Overall, I found this movie entertaining and worth watching. It is typical Tim Burton: dark and gloomy, but like I said, not so much it’ll scar children. At least, I don’t think so. I do, however, have several complaints about the movie. The first is so minor I’m not even sure I want to complain about it. Basically, a certain young girl in the film performs divination via cat poo. If her cat poos out the first letter in your name in his litter box that means something “big” is going to happen to you. I just wonder if the only way to entertain children is to act childish ourselves. I mean, really? Cat poo? Must we? My next complaint concerns the wrap up of the film at the end (Spoiler Alert). The once-dead dog, Sparky, is killed again at the end of the movie and, with the blessings of the parents, Victor Frankenstein brings the animal back to life yet again. I know kid’s movies are supposed to have “happy endings,” but I’m not sure it is a good idea to implant in them the notion that bringing their pet back to life is the way to go. They (the film-makers) had an opportunity to let the animal go and let him rest in peace, but they brought him back again. Not sure that was a good idea. My final complaint concerns some of the kid’s science experiments in the film and this is, by far, my most significant complaint. There was a lot of manipulating of electricity throughout the film, an unsuccessful attempt to fly off a housetop, and other experiments of questionable safety being performed by young teen-agers for the movie’s audience of children. Maybe I’m being over-protective, but I don’t think that was very wise to include in the movie. Do we really want someone’s kid to think it’s a good idea to fly a kite during a lightning storm? Anyway, you can see where I’m going. I don’t know how Tim Burton could have made the movie without these things, but I’ve noticed in a lot of the children’s movies of recent years that the writers tend to forget who their primary audience is.
Still, it was a good movie and I enjoyed it. I’ll give it four stars.
Today I’m doing a bit extra (this is the third post today—make sure you check out the others). As part of their Scary October series, we’re running a promotion at the Mywithershins blog. Basically, Mywithershins is running a series of posts based on frightful October—all things related to vampires, zombies, witches, and what have you. We’ve posted a blurb and an excerpt from my novel Drasmyr at the blog. So make sure you check out Mywithershins and show them your support.
I saw the kid’s movie “ParaNorman” the other day and found it enjoyable, although I have a few caveats. A few months back I came upon a blog written by a Christian woman complaining about the upcoming children movies that support necromancy, something viewed as very sinful by the typical Christian (actually, I think most modern Christians probably don’t think it is even possible, so being ‘sinful’ is moot). ParaNorman was one of the movies referenced in the blog (another was Tim Burton’s Frankenweenie). Anyway, if you want to take that route with ParaNorman it is open to that criticism–but, then, so are most fantasy movies/books (including my own Drasmyr). Personally, I think that’s going a bit too far; the movie was intended as a silly adventure with a supernatural theme; something fit for Halloween consumption. And as a writer of fantasy myself and a long-time AD&D player, I generally regard magic use as an interesting use of one’s imagination and generally harmless. Still, I can see how the movie could be construed as supportive of witchcraft, sorcery, and similar themes. And it is geared towards young children. So, you’ll have to make up your own mind there. Like I said, it didn’t bother me, but others might be offended.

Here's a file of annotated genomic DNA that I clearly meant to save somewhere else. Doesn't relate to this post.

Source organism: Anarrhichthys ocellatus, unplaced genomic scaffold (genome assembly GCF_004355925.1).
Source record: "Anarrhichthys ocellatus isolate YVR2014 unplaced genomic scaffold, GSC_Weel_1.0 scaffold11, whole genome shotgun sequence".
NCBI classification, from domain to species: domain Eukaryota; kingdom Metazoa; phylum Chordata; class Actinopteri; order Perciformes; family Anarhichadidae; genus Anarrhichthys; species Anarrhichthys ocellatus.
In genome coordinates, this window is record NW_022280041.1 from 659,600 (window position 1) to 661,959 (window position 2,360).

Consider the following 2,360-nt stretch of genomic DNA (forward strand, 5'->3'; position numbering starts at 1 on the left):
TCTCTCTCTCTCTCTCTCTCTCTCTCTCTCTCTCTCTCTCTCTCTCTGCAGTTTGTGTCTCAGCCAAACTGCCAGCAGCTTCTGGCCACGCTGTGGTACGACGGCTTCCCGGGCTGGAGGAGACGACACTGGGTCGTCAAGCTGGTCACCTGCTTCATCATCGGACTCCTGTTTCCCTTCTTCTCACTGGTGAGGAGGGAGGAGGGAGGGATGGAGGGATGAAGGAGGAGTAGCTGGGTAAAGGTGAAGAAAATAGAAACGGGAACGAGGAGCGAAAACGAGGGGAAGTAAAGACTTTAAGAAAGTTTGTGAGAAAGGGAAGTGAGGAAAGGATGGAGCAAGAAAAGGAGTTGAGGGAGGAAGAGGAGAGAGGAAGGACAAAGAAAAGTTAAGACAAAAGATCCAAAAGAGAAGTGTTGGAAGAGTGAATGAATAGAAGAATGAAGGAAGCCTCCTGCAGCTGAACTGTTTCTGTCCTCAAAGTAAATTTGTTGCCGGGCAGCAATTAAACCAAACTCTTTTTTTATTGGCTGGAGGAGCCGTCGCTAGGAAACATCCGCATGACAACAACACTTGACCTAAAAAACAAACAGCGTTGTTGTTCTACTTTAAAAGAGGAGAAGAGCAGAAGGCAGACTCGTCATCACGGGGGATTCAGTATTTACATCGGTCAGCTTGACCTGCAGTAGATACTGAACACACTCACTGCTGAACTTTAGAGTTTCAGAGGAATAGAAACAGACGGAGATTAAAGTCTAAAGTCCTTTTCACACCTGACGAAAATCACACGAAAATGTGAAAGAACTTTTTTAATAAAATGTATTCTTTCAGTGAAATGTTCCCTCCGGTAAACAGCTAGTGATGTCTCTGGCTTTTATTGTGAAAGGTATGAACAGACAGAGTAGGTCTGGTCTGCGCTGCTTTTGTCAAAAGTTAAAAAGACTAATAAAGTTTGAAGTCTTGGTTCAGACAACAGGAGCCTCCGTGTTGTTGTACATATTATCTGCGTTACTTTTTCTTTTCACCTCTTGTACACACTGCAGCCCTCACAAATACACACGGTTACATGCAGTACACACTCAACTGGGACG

The main character is a young boy with the unusual ability of being able to see and speak with the dead. He is well-known for having conversations with the many ghosts he finds around him. And he is widely regarded as an outcast and an oddity by the people in his town. Naturally, it falls upon him to save the town from the evil of a three-hundred-year-old witch’s curse. The trial and nature of the curse, and the identity of the witch are all part of the mystery of the story, so I won’t spoil it here. Let’s just say the witch is justly angry for her execution and it falls to Norman to resolve the matter. To assist him, he has a best friend (whose name I forget… was it “Neil?”), and a few other compatriots who, at least initially, are less well-intentioned toward him. The story is basically a typical transformation of outcast to hero that seems so popular these days. I thought the climactic confrontation at the end was a bit overdone and drawn-out, but other than that the story held together well.
I do have two more caveats regarding the film. Near the beginning, there is an obviously ill man (Norman’s uncle) who, at one point, takes a handful of pills and tosses them in his mouth. I’m sure they were intended to treat his illness(es), but the casual way in which it was done did raise my eyebrows. Maybe I’m making a mountain out of a molehill, but I wish they had taken a little more care in presenting the medicine. The last caveat: towards the end of the movie, one of the male minor characters reveals he’s gay by saying “You should meet my boyfriend.” It’s done casually, in an offhand, but blatant way. Homosexuality is something of a divisive issue, so I don’t think it really belongs in a children’s movie. Some people might be offended by it, others not. In the end, I think particularly devout religious people (of the Christian persuasion, probably Muslim as well… not sure of the others) have ample opportunity to be offended by this movie. Personally, I was not; I enjoyed it, though I thought the gay bit was a hair inappropriate.
Overall, I’ll give “ParaNorman” three and a half stars out of five.